So if you have the ability to hire an in person trainer like literally even for a session or two, to show you around the gym to help you with your form on like, Hey, this is how you do a squat. This is how you do a hip hinge. This is how you do a row. This is a good push up, like get somebody to just show you those things, do it. If you're like, I can't quite even do that totally fine. use YouTube. You don't you can search my name. And Amber I don't know if you have tutorials. Look for those things. You want to learn how to squat and hip hinge which is any kind of deadlift variation. You want to learn how to row you want to learn how to do push ups, look to lunges, you want to learn how to do those basic moves. I've actually worked with women before who were so intimidated by the weight room that how I had them start with just go and get on their usual cardio equipment that they were comfortable with. And after they were done. Pick one move that they had practice at home like maybe we taught them how to like goblet squat, and they would go and do their cardio machine. And then they would go pick up a weight and do a set of goblet squats and we would just have them get comfortable like I go to the gym. I pick up weights, and I goblet squat and then little by little, we would add more things on, maybe it would be a machine. And so you can start really slowly, because I know it is very intimidating, you know, like, I don't know what I'm doing. So educate yourself, do it a little bit at a time and accept that that is enough. Like it really is enough. If you've never done anything before, and you want to just start goblet squat and great, you want to then add in a second move, let's try some you know, go over and get the chest press machine and do that. It's worth it to just do that little bit at a time. And as your confidence grows, and as your knowledge grows, you can add in more and more, and eventually get to the point where like, Hey, I'm doing this two and three times a week, and I feel comfortable there. It's an amazing place to be.
Amber B 24:37
Yeah, it's so good. And I love how you just broke that down into something that's so simple and so actionable. Because I do think that women, a lot of times if they're feeling very comfortable on the cardio machine, they feel like the next step, if they want to do weight, you know, weight training is they have to like go do a whole dumbbell routine. And they've never heard of a dumbbell before and they're like that, you know, they have this list of exercises they're supposed to complete and they're like I don't even really know how to do this and So they're trying to YouTube it while they're in the gym and you're overwhelming. So I love the idea of just picking one exercise watching YouTube at home, maybe practicing at home with like cans, and then just doing that one exercise. And so slowly starting to build your confidence because that confidence pieces is a huge barrier for women is once you start to feel confident, and you start to feel like you belong, because that's another thing too is women tend to feel like Well, I don't belong over at the weights or that's, that's for the big boys or, you know, that's for the young girls.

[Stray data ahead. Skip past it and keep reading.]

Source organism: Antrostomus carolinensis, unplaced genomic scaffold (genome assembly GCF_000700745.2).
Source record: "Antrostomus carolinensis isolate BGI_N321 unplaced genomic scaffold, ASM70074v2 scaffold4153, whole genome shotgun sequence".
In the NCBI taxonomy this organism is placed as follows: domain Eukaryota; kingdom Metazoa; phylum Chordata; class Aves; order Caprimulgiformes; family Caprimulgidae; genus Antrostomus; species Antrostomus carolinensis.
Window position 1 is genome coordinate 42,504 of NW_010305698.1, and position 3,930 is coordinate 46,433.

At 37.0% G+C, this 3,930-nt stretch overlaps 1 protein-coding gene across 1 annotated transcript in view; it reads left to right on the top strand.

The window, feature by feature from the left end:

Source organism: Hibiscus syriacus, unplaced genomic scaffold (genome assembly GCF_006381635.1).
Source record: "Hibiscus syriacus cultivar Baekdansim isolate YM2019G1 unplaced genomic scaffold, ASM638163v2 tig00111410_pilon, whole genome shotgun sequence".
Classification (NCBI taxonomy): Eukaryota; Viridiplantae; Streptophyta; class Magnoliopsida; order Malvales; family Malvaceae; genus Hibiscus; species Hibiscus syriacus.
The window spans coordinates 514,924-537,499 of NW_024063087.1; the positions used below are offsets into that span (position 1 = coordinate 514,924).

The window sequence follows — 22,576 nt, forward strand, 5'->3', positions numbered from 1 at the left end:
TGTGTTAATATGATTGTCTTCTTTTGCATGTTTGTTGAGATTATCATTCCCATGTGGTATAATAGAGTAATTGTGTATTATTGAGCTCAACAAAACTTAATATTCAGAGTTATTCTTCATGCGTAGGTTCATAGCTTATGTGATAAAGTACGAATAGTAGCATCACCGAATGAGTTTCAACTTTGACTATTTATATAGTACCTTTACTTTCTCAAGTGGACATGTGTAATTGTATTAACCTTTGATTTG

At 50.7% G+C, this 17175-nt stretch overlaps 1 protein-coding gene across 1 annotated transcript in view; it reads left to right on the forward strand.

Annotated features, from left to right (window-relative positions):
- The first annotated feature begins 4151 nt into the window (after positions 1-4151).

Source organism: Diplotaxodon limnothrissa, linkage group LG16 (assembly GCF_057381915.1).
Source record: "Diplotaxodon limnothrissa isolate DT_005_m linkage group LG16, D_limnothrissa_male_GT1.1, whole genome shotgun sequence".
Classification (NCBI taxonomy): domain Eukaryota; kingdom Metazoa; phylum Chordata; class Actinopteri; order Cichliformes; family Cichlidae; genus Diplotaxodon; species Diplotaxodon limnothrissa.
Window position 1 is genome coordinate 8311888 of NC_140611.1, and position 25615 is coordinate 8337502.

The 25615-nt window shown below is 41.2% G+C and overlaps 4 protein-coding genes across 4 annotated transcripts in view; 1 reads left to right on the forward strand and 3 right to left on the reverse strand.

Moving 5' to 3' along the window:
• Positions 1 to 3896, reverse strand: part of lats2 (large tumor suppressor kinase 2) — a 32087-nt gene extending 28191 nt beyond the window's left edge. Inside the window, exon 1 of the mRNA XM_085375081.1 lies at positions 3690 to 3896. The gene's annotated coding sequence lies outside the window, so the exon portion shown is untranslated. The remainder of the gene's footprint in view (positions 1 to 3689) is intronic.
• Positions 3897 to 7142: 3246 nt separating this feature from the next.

Kim Schlag 25:31
Absolutely. I felt every single one of them. I thought every single one of those guys, I was thinking like I don't belong here. But eventually you get to the point where you're like, wait, I know what I'm doing. Yeah, I can start so small.
Amber B 25:42
Yep. I think we are really starting to get to that point where it is like everybody, everybody should be lifting weights, right? Whether you're 20 years old, or 70 or 80 or 90 years old, like doing some form of resistance training is beneficial to you. And that's actually my husband didn't get into weight training really until his like mid 30s and his The reason that he got into it was because as a physician, he dealt with an older population. And he would see these women come in who just weren't even strong enough to like lift their legs up on to, you know the table. And as he has seen this like muscle decline of these women and recognizing how much it impacts their lifestyle, right, like, think think of as you age, like you have to be able to get yourself off the toilet or you have to be able to climb into a bathtub, or you have to get out of a chair and lack of muscle tone, lack of strength plays a huge role in the quality of your life as you age and as you you know, get older, you know, into your 70s 80s and 90s. And I think we've started as a society kind of realize that that strength training isn't just for the 20 year olds like everybody every woman every man should be including some sort of strength and resistance trading.
Kim Schlag 26:52
Without a doubt I could not agree with you more Amber and you know if you know anybody if you have a you know, an older parent and you watch them decline it can really make an impact. You know, I see this, I see these older people. And I think like, I want to be able to do more than that, like, I want to be in my 70s and 80s. And be able to, you know, open a door by myself or open a can by myself or like get out of the chair by myself. That's a big deal to me.
Amber B 27:14
Yeah, for sure. I am curious. So we talked a little bit about your strength training, and I know that you've, you know, done some competitions and you're big into doing some powerlifting and I'm curious what your current health and fitness goals are right now.